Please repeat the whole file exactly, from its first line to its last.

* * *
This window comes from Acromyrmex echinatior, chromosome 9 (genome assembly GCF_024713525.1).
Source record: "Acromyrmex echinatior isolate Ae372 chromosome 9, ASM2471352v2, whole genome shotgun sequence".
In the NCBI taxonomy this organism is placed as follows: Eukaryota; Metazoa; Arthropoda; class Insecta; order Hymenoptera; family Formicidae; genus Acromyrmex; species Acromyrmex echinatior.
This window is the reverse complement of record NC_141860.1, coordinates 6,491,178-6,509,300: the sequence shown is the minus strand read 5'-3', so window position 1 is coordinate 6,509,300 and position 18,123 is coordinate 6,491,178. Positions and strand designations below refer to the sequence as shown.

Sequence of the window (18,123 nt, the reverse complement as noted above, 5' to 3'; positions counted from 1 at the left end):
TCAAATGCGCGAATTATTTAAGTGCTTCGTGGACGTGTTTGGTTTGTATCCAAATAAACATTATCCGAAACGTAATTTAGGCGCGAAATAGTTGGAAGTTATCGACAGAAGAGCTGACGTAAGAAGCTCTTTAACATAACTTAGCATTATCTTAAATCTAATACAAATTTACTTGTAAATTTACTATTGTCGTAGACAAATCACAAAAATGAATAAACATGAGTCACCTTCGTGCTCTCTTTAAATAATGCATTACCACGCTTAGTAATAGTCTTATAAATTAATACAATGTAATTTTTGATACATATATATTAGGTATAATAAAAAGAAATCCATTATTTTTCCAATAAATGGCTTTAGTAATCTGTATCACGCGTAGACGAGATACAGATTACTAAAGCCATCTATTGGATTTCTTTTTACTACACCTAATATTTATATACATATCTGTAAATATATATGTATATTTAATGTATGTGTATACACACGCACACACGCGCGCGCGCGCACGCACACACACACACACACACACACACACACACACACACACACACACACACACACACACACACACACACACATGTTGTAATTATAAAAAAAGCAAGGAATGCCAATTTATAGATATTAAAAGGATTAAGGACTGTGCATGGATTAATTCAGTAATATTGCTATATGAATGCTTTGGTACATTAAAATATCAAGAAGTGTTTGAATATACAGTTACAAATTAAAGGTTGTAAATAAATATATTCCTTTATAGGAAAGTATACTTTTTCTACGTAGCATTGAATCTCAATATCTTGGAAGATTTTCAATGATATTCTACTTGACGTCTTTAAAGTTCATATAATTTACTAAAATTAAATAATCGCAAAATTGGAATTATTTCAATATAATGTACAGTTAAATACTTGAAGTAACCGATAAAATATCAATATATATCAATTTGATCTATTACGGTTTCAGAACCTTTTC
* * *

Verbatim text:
This window comes from Acromyrmex echinatior, chromosome 9 (genome assembly GCF_024713525.1).
Source record: "Acromyrmex echinatior isolate Ae372 chromosome 9, ASM2471352v2, whole genome shotgun sequence".
In the NCBI taxonomy this organism is placed as follows: Eukaryota; Metazoa; Arthropoda; class Insecta; order Hymenoptera; family Formicidae; genus Acromyrmex; species Acromyrmex echinatior.
This window is the reverse complement of record NC_141860.1, coordinates 6,491,178-6,509,300: the sequence shown is the minus strand read 5'-3', so window position 1 is coordinate 6,509,300 and position 18,123 is coordinate 6,491,178. Positions and strand designations below refer to the sequence as shown.

Sequence of the window (18,123 nt, the reverse complement as noted above, 5' to 3'; positions counted from 1 at the left end):
TCAAATGCGCGAATTATTTAAGTGCTTCGTGGACGTGTTTGGTTTGTATCCAAATAAACATTATCCGAAACGTAATTTAGGCGCGAAATAGTTGGAAGTTATCGACAGAAGAGCTGACGTAAGAAGCTCTTTAACATAACTTAGCATTATCTTAAATCTAATACAAATTTACTTGTAAATTTACTATTGTCGTAGACAAATCACAAAAATGAATAAACATGAGTCACCTTCGTGCTCTCTTTAAATAATGCATTACCACGCTTAGTAATAGTCTTATAAATTAATACAATGTAATTTTTGATACATATATATTAGGTATAATAAAAAGAAATCCATTATTTTTCCAATAAATGGCTTTAGTAATCTGTATCACGCGTAGACGAGATACAGATTACTAAAGCCATCTATTGGATTTCTTTTTACTACACCTAATATTTATATACATATCTGTAAATATATATGTATATTTAATGTATGTGTATACACACGCACACACGCGCGCGCGCGCACGCACACACACACACACACACACACACACACACACACACACACACACACACACACACACACACACACACACATGTTGTAATTATAAAAAAAGCAAGGAATGCCAATTTATAGATATTAAAAGGATTAAGGACTGTGCATGGATTAATTCAGTAATATTGCTATATGAATGCTTTGGTACATTAAAATATCAAGAAGTGTTTGAATATACAGTTACAAATTAAAGGTTGTAAATAAATATATTCCTTTATAGGAAAGTATACTTTTTCTACGTAGCATTGAATCTCAATATCTTGGAAGATTTTCAATGATATTCTACTTGACGTCTTTAAAGTTCATATAATTTACTAAAATTAAATAATCGCAAAATTGGAATTATTTCAATATAATGTACAGTTAAATACTTGAAGTAACCGATAAAATATCAATATATATCAATTTGATCTATTACGGTTTCAGAACCTTTTC